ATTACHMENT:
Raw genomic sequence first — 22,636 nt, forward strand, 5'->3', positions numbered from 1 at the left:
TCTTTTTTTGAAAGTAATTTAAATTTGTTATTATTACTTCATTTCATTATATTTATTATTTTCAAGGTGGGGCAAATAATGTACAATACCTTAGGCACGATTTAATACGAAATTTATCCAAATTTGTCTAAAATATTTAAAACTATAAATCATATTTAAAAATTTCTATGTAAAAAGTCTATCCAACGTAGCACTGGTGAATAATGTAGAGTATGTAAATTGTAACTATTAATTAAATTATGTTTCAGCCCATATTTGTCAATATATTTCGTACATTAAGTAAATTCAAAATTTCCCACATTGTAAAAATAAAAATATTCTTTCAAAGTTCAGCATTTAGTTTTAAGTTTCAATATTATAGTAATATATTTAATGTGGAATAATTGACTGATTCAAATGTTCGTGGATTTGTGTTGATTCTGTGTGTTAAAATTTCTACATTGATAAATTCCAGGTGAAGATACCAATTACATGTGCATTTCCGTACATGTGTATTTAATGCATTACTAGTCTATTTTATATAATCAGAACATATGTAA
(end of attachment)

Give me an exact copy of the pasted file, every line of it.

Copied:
Raw genomic sequence first — 22,636 nt, forward strand, 5'->3', positions numbered from 1 at the left:
TCTTTTTTTGAAAGTAATTTAAATTTGTTATTATTACTTCATTTCATTATATTTATTATTTTCAAGGTGGGGCAAATAATGTACAATACCTTAGGCACGATTTAATACGAAATTTATCCAAATTTGTCTAAAATATTTAAAACTATAAATCATATTTAAAAATTTCTATGTAAAAAGTCTATCCAACGTAGCACTGGTGAATAATGTAGAGTATGTAAATTGTAACTATTAATTAAATTATGTTTCAGCCCATATTTGTCAATATATTTCGTACATTAAGTAAATTCAAAATTTCCCACATTGTAAAAATAAAAATATTCTTTCAAAGTTCAGCATTTAGTTTTAAGTTTCAATATTATAGTAATATATTTAATGTGGAATAATTGACTGATTCAAATGTTCGTGGATTTGTGTTGATTCTGTGTGTTAAAATTTCTACATTGATAAATTCCAGGTGAAGATACCAATTACATGTGCATTTCCGTACATGTGTATTTAATGCATTACTAGTCTATTTTATATAATCAGAACATATGTAA